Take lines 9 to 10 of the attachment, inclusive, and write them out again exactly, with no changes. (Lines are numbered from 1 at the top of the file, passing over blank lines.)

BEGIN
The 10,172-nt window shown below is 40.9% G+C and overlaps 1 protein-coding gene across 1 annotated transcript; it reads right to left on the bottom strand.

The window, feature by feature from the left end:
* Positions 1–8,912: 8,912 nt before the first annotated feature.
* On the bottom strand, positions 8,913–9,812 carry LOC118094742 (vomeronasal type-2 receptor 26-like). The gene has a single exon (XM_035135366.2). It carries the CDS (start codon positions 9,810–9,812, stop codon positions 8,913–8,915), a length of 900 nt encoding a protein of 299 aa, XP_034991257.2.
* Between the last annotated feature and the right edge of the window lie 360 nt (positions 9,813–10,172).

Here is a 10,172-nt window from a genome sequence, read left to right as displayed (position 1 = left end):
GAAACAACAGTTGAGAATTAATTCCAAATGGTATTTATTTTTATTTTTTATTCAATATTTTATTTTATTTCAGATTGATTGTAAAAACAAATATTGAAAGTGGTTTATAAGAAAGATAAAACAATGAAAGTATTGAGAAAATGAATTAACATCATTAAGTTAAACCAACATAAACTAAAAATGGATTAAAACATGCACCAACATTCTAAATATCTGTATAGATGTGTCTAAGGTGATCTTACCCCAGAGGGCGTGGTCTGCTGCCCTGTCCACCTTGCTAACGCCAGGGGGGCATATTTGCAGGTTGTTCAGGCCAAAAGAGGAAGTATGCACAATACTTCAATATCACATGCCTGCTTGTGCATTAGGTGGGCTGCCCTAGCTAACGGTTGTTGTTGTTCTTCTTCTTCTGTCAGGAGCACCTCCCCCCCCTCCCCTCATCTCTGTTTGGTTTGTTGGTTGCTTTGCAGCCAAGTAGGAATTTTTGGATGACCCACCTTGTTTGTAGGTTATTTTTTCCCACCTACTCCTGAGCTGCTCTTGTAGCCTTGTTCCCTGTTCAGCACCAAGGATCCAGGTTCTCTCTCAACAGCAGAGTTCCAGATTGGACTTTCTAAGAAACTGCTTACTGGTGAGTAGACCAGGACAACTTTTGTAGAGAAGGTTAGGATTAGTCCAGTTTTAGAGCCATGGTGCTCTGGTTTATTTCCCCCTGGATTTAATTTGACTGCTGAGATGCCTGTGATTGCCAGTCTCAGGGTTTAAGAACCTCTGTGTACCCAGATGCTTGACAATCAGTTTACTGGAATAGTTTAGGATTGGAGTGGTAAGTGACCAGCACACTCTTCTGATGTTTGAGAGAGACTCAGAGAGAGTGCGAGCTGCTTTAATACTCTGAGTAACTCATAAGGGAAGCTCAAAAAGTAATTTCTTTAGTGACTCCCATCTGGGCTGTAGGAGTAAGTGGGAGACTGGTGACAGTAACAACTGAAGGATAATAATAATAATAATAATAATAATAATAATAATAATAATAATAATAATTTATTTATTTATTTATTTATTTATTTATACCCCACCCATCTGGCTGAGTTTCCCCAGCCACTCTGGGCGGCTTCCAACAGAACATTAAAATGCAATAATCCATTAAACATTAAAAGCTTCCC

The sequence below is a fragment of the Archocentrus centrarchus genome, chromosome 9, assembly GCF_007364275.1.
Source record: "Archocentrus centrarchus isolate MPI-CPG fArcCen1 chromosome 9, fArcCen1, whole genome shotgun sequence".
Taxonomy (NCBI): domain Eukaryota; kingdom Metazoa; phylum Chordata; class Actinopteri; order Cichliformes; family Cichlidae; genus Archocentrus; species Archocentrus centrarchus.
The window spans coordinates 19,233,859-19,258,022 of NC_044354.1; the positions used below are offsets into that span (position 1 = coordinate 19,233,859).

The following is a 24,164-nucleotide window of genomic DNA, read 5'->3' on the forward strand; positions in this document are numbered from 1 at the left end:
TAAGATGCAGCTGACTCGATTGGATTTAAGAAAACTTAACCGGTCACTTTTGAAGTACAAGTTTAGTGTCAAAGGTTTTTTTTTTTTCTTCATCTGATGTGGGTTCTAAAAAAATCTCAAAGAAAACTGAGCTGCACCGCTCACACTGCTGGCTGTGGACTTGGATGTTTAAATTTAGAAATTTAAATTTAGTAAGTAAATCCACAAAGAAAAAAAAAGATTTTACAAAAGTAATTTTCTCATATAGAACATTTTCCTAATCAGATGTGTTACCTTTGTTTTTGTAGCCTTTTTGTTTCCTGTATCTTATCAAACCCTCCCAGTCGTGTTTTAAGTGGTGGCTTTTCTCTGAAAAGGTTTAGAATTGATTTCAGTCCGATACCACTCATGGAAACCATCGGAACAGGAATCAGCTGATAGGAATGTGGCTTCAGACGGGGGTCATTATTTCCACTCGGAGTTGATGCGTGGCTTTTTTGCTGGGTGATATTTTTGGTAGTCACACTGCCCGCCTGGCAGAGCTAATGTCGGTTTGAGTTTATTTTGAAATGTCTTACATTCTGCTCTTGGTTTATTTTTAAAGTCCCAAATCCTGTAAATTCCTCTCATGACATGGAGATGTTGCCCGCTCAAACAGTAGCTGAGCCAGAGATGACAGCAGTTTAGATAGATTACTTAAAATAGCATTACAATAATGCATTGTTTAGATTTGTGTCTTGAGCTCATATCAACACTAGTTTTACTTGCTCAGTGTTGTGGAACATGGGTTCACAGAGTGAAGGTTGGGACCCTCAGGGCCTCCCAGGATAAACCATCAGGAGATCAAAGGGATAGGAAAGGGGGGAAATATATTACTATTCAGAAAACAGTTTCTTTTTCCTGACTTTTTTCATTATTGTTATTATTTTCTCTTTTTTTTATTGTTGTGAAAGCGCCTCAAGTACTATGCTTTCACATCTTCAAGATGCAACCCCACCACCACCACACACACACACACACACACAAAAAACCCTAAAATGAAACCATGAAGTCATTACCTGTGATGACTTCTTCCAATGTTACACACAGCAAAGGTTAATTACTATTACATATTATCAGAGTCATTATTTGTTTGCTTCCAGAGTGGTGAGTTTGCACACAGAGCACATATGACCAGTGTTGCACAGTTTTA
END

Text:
Source record: "Archocentrus centrarchus isolate MPI-CPG fArcCen1 chromosome 9, fArcCen1, whole genome shotgun sequence".
Taxonomy (NCBI): domain Eukaryota; kingdom Metazoa; phylum Chordata; class Actinopteri; order Cichliformes; family Cichlidae; genus Archocentrus; species Archocentrus centrarchus.